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Alcohol and smoking brief interventions by socioeconomic position: British population-based survey

Buss, Vera; Cox, sharon; Moore, Graham; Shahab, Lion; Angus, Colin; Bauld, Linda; Brown, James; (2023) Alcohol and smoking brief interventions by socioeconomic position: British population-based survey. British Journal of General Practice Open , 3 (4) , Article BJGPO.2023.0087. 10.3399/BJGPO.2023.0087. Green open access

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Abstract

BACKGROUND: Alcohol and smoking brief interventions (BIs) in general practice have been shown to be effective in lowering alcohol and smoking-related harm. AIM: To assess prevalence of self-reported BI receipt among increasing or higher-risk drinkers and past-year smokers in England, Scotland, and Wales, and associations between intervention receipt and socioeconomic position. DESIGN & SETTING: Design & setting Cross-sectional study using data from a monthly population-based survey in England, Scotland, and Wales. METHOD: The study comprised 47 799 participants (15 573 increasing or higher-risk drinkers [alcohol use disorders identification test consumption score ≥5] and 7791 past-year smokers) surveyed via telephone in 2020–2022 (during the COVID-19 pandemic). All data were self-reported. Prevalence of self-reported BI receipt was assessed descriptively; associations between receipt and socioeconomic position were analysed using logistic regression. RESULTS: Among adults in England, Scotland, and Wales, 32.2% (95% confidence interval [CI] = 31.8 to 32.7) reported increasing or higher-risk drinking and 17.7% (95% CI = 17.3 to 18.1) past-year smoking. Among increasing or higher-risk drinkers, 58.0% (95% CI = 57.1 to 58.9) consulted with a GP in the past year, and of these, 4.1% (95% CI = 3.6 to 4.6) reported receiving BIs. Among past-year smokers, 55.8% (95% CI = 54.5 to 57.1) attended general practice in the past year; of these, 41.0% (95% CI = 39.4 to 42.7) stated receiving BIs. There was a tendency for patients from socioeconomically disadvantaged backgrounds to receive more alcohol (adjusted odds ratio [aOR] 1.38, 95% CI = 1.10 to 1.73) or smoking BIs (aOR 1.11, 95% CI = 0.98 to 1.26), but for the latter the results were statistically non-significant. Results did not differ notably by nation within Great Britain. CONCLUSION: BIs in general practice are more common for smoking than for alcohol. A greater proportion of BIs for alcohol were found to be delivered to people who were from socioeconomically disadvantaged backgrounds and who were increasing or higher-risk drinkers.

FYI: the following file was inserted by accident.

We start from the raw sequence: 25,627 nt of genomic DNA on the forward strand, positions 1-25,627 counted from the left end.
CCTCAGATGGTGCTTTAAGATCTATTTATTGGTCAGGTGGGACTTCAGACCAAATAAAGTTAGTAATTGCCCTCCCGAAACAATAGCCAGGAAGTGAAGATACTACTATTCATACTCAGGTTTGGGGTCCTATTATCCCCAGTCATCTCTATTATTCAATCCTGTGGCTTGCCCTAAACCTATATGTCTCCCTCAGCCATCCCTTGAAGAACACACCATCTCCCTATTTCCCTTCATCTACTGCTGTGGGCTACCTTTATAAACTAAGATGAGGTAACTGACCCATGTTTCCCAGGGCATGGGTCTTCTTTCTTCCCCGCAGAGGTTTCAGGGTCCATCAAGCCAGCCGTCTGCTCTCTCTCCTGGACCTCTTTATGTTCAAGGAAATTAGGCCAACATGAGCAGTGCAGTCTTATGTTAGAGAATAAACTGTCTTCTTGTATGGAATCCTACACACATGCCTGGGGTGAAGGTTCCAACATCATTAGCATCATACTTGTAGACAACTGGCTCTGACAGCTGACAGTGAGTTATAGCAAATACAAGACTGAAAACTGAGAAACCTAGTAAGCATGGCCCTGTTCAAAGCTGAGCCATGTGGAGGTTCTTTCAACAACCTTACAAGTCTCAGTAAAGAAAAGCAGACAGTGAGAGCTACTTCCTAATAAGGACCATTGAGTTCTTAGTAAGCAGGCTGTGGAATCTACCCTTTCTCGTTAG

Type: Article
Title: Alcohol and smoking brief interventions by socioeconomic position: British population-based survey
Open access status: An open access version is available from UCL Discovery
DOI: 10.3399/BJGPO.2023.0087
Publisher version: https://doi.org/10.3399/BJGPO.2023.0087
Language: English
Additional information: This article is Open Access: CC BY license (https://creativecommons.org/licenses/by/4.0/).
Keywords: General practice, drinking behaviour, smoking, socioeconomic position, cross-sectional studies, substance intervention
UCL classification: UCL
UCL > Provost and Vice Provost Offices > School of Life and Medical Sciences
UCL > Provost and Vice Provost Offices > School of Life and Medical Sciences > Faculty of Population Health Sciences > Institute of Epidemiology and Health
UCL > Provost and Vice Provost Offices > School of Life and Medical Sciences > Faculty of Population Health Sciences > Institute of Epidemiology and Health > Behavioural Science and Health
URI: https://discovery.ucl.ac.uk/id/eprint/10174336
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